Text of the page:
Thursday, 1 January 2015

Upali, the barber, saves the Sakya widow.

Upali was a humble barber. Lord Buddha gave him ordination and seniority over aristocratic young monks. How did he justify this revolutionary step?
He told the following story- 'Once, there were two good friends who were poor but kind and always gave alms. One of them was reborn as a king and the other reborn in a noted Brahmin family. The Brahmin married a lovely lady and loved her deeply. Due to some misunderstanding, his wife quarreled with him and did not want to talk to him for quite a long time. One day, his wife asked him to buy some flowers to decorate their house. He was overjoyed to gain back his wife so he sang love-songs on his way home.
'At that time, the king was admiring the view in the palace and he heard the singing of the happy Brahmin. The king sent for the Brahmin and both of them, became good friends.
'The king trusted the Brahmin greatly and the Brahmin became an influential person in the country. He became so famous that the people of that country regarded him as king. But the Brahmin was not contented, he thought of assassinating the king and seizing the throne. But he finally realized his mistakes and repented before the king. Though he was forgiven, he decided to renounce the world. Not long after he renounced the world, he attained miraculous power.
'At that time, there was a barber in the palace. When he heard about the story of the Brahmin from the king, he too vowed to renounce the world and became the disciple of the Brahmin, who was now a saint. The barber too attained miraculous power.
'Both the Brahmin and the barber had attained the state of sainthood, hence one day, when the king paid a visit to the Brahmin, after paying obeisance to the Brahmin, he too made an obeisance to the barber.'
When Buddha finished this story, he identified the Birth, " In those days, the Brahmin was me and Upali was the barber."

In other words, a 'Shudra' barber, like Upali, could gain Enlightenment and a position of the highest respect both under both Brahminism and Buddhism. Furthermore, unlike Jainism, a Buddha could be born either from a Brahmin or a Kshatriya womb.

Interestingly, Upali, the barber was instrumental in the rescue of a Sakya widow who had taken refuge in the Sangha.
The story is as follows- 'In Kapilavatthu, there was a written rule for the Sakya clan, saying that girls of the clan are not allowed to marry to the other clan, otherwise, she would be severely punished.
At that time, there was a young woman whose husband had just passed away. A young woman like her was naturally the focus of many young men's attention. This young widow showed interest in someone but her brother-in-law was interested in her. When she turned down his proposal, he was very angry and vowed to put her to death.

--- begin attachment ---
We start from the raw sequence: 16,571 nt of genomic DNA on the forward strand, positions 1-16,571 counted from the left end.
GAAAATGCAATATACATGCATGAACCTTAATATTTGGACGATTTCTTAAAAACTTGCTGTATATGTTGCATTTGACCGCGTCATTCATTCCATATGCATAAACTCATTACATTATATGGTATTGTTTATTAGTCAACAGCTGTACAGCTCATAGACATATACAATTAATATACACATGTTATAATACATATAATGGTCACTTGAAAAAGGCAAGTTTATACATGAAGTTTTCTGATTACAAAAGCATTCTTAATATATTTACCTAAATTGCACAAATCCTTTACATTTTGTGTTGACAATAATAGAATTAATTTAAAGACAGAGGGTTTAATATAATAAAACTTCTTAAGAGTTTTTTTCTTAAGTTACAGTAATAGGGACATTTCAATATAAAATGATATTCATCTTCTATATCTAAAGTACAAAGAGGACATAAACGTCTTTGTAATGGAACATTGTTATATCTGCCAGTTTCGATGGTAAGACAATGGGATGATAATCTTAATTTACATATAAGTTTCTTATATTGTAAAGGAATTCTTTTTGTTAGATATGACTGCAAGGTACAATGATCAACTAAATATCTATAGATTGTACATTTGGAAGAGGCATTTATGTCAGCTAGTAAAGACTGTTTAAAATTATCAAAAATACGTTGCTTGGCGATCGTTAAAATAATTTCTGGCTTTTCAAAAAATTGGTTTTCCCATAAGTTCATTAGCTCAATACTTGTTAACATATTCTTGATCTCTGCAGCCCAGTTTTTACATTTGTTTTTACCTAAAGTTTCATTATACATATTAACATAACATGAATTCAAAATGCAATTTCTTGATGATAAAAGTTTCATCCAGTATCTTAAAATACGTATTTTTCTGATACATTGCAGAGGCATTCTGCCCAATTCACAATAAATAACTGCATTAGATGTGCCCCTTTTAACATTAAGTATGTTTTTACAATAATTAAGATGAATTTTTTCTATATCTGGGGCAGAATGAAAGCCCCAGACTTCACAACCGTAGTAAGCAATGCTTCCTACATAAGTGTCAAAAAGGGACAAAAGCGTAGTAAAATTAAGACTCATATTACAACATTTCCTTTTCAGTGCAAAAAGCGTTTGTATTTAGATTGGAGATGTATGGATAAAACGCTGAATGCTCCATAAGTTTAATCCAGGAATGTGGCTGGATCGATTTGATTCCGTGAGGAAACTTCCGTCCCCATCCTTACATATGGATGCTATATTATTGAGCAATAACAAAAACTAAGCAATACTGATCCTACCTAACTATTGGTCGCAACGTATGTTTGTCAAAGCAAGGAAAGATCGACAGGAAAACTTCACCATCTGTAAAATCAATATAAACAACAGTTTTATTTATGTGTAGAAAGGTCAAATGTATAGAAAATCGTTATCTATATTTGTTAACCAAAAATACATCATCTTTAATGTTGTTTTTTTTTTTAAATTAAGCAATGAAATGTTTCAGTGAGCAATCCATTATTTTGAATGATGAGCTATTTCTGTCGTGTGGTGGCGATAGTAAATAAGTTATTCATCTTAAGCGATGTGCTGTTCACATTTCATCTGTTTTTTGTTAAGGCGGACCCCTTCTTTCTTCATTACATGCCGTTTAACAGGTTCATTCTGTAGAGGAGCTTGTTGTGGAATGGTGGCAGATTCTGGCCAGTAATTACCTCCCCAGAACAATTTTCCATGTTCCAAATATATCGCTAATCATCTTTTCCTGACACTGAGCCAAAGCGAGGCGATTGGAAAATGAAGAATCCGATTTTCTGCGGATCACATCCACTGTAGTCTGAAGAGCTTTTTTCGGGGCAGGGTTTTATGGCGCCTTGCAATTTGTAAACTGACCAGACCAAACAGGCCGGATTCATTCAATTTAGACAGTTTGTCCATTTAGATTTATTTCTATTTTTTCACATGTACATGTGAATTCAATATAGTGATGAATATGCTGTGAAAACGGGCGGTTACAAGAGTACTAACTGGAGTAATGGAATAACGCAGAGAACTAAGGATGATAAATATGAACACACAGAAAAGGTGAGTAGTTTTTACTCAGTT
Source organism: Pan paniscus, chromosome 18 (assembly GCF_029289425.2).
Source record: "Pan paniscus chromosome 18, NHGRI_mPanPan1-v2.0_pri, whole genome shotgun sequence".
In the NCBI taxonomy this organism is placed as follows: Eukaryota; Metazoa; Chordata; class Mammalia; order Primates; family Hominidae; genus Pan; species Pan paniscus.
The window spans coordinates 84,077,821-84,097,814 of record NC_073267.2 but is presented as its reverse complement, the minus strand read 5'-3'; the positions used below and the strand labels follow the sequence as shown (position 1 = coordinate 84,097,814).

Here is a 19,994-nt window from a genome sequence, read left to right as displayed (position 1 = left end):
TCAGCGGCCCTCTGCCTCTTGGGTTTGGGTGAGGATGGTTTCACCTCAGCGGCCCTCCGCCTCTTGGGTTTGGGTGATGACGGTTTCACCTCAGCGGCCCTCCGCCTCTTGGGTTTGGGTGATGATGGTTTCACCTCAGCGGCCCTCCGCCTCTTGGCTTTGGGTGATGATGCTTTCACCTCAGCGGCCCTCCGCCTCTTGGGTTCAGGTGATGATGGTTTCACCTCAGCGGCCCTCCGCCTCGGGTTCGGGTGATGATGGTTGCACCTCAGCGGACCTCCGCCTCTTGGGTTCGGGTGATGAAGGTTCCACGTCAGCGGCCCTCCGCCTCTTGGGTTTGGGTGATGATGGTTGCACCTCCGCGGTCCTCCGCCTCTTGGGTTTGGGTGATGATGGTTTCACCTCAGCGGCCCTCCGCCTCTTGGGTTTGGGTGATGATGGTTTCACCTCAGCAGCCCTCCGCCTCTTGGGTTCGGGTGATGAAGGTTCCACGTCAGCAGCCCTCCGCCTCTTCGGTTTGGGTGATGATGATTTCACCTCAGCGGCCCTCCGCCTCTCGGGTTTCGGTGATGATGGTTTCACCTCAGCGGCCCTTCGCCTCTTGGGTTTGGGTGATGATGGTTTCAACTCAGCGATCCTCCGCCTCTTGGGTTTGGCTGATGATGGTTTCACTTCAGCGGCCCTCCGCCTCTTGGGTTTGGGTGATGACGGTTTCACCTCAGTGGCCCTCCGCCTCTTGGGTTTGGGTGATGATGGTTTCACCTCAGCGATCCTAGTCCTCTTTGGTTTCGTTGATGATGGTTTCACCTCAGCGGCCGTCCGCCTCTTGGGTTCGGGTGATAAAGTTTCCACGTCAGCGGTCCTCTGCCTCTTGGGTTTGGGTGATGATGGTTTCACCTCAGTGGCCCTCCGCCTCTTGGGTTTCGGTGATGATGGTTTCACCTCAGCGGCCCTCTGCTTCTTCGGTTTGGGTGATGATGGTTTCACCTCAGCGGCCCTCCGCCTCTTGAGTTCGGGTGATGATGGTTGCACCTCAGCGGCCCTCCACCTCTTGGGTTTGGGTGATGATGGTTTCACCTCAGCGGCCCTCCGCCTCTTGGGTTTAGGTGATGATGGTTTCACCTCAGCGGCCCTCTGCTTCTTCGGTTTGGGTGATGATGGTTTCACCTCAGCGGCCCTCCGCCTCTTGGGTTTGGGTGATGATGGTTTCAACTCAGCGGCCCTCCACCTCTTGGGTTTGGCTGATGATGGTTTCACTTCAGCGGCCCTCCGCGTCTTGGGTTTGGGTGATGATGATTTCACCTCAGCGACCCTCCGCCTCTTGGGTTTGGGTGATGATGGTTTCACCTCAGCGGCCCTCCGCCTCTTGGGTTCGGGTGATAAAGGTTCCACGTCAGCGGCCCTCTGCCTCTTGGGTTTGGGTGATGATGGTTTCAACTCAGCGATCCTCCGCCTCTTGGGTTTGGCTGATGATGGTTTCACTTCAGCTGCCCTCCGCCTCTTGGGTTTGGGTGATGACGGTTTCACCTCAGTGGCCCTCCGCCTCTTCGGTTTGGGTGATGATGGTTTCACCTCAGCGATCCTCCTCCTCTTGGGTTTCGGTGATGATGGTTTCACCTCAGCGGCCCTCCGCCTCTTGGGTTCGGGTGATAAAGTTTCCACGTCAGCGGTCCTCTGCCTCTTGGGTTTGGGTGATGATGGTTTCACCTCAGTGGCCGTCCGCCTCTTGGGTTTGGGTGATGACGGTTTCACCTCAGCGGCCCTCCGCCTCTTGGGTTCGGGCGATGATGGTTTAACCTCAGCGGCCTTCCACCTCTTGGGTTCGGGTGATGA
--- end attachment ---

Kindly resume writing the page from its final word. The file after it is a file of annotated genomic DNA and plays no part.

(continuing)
Once, he put a drug in the wine he gave her. The young widow drank it and was drunk. Her brother-in-law beats her and later reported to the government, saying, " She is my wife but she had intimacy with a man from other clan."
The young widow knew she would be executed so she escaped. She came to Sravasti and became a nun.
When the government knew that this young widow was in Sravasti, they wrote a letter to the king of Sravasti requesting him to have the woman arrested and sent to Kapilavatthu.
The king, after receiving this letter, asked his ministers whether it was true that the young widow came to Sravasti.
The ministers replied, "This young widow had escaped to our country but she is now a nun. You had set up a rule that anyone who offended the Brethren and nuns would be severely punished. She is a nun now and no one dares to offend her. So what should we do?"
After careful consideration, the king wrote a letter to the government of Kapilavatthu saying that the young widow has become a nun and according to their rule, nuns could be exempted from punishment.
The government of Kapilavatthu was indignant. When Upali came to know about it, he asked Buddha, "Lord Buddha, can we ordain one who had violated the law?"
"Before the government acquits her, we should not ordain her," replied Buddha.
But the Buddha knowing the young widow has innocent of the crime, did not release her, but at the same time said that the Sangha cannot be used as a refuge for people to escape justice.

Upali was unpopular with the Bretheren because he always asked pertinent questions. His emphasis was on the letter of the law- he saw that Buddhism could become a countervailing Universalistic source of Law to combat the ad hoc Aristocratic rules of petty Princedoms.
Unfortunately,Monastic Religions face 3 quite separate problems-
1) They are an attractive way to hold or gain Wealth. Thus local elites will seek to capture their operations. Thus Monastic Religion ends up reinforcing Aristocracy. At best it can operate like the Jesuit Order. At worst it degenerates into the rule of a Dalai Lama or Bogdh Khan. It has no path to the Universal Rule of Law because the encumbrance of it's own property and privileges militate against this.
2) Either they provide Elite Credentials or else they peddle Popular Magical remedies. In the short term, they can do both. Longer term, this isn't possible because Magic doesn't work. More generally, they need to ration Elite Credentials by Class in order to keep their cachet.
3) Once a tipping point for vernacular  literacy is achieved, Mummies and Daddies do a better job bringing up bright kids than Monks and Nuns. Time spent praying is time wasted. 

No comments: